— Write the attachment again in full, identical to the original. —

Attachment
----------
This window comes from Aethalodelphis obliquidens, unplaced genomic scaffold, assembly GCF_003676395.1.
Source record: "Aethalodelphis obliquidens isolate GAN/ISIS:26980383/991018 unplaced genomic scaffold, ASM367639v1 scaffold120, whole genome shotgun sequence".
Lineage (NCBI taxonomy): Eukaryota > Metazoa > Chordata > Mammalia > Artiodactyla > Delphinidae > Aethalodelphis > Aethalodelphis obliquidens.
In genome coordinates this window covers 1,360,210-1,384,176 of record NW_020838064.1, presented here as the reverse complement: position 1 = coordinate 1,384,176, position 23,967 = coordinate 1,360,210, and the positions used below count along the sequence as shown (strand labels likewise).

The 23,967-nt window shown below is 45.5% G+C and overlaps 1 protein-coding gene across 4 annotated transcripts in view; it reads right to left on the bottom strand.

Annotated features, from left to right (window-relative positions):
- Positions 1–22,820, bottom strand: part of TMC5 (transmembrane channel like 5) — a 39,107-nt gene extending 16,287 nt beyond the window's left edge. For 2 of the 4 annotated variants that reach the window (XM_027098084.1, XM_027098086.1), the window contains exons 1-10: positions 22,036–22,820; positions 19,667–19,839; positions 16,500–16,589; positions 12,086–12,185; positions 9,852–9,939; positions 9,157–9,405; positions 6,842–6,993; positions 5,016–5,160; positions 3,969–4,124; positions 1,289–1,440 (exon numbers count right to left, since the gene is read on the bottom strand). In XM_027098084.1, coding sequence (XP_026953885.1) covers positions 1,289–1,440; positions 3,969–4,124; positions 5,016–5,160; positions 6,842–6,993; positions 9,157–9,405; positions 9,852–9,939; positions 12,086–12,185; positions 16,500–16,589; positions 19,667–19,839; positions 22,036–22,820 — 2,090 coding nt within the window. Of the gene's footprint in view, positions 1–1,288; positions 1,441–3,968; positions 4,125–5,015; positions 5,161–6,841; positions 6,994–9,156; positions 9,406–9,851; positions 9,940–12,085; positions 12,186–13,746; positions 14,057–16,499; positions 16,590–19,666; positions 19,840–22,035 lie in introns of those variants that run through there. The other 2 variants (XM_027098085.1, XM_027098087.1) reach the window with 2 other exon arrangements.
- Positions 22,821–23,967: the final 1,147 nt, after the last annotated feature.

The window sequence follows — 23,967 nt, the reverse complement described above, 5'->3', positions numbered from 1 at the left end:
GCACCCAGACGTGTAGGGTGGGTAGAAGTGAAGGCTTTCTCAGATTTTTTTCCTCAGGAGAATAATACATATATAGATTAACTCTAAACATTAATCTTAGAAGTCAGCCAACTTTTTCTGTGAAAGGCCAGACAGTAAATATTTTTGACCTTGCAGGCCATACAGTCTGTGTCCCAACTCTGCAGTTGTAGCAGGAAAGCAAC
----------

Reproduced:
This window comes from Aethalodelphis obliquidens, unplaced genomic scaffold, assembly GCF_003676395.1.
Source record: "Aethalodelphis obliquidens isolate GAN/ISIS:26980383/991018 unplaced genomic scaffold, ASM367639v1 scaffold120, whole genome shotgun sequence".
Lineage (NCBI taxonomy): Eukaryota > Metazoa > Chordata > Mammalia > Artiodactyla > Delphinidae > Aethalodelphis > Aethalodelphis obliquidens.
In genome coordinates this window covers 1,360,210-1,384,176 of record NW_020838064.1, presented here as the reverse complement: position 1 = coordinate 1,384,176, position 23,967 = coordinate 1,360,210, and the positions used below count along the sequence as shown (strand labels likewise).

The 23,967-nt window shown below is 45.5% G+C and overlaps 1 protein-coding gene across 4 annotated transcripts in view; it reads right to left on the bottom strand.

Annotated features, from left to right (window-relative positions):
- Positions 1–22,820, bottom strand: part of TMC5 (transmembrane channel like 5) — a 39,107-nt gene extending 16,287 nt beyond the window's left edge. For 2 of the 4 annotated variants that reach the window (XM_027098084.1, XM_027098086.1), the window contains exons 1-10: positions 22,036–22,820; positions 19,667–19,839; positions 16,500–16,589; positions 12,086–12,185; positions 9,852–9,939; positions 9,157–9,405; positions 6,842–6,993; positions 5,016–5,160; positions 3,969–4,124; positions 1,289–1,440 (exon numbers count right to left, since the gene is read on the bottom strand). In XM_027098084.1, coding sequence (XP_026953885.1) covers positions 1,289–1,440; positions 3,969–4,124; positions 5,016–5,160; positions 6,842–6,993; positions 9,157–9,405; positions 9,852–9,939; positions 12,086–12,185; positions 16,500–16,589; positions 19,667–19,839; positions 22,036–22,820 — 2,090 coding nt within the window. Of the gene's footprint in view, positions 1–1,288; positions 1,441–3,968; positions 4,125–5,015; positions 5,161–6,841; positions 6,994–9,156; positions 9,406–9,851; positions 9,940–12,085; positions 12,186–13,746; positions 14,057–16,499; positions 16,590–19,666; positions 19,840–22,035 lie in introns of those variants that run through there. The other 2 variants (XM_027098085.1, XM_027098087.1) reach the window with 2 other exon arrangements.
- Positions 22,821–23,967: the final 1,147 nt, after the last annotated feature.

The window sequence follows — 23,967 nt, the reverse complement described above, 5'->3', positions numbered from 1 at the left end:
GCACCCAGACGTGTAGGGTGGGTAGAAGTGAAGGCTTTCTCAGATTTTTTTCCTCAGGAGAATAATACATATATAGATTAACTCTAAACATTAATCTTAGAAGTCAGCCAACTTTTTCTGTGAAAGGCCAGACAGTAAATATTTTTGACCTTGCAGGCCATACAGTCTGTGTCCCAACTCTGCAGTTGTAGCAGGAAAGCAAC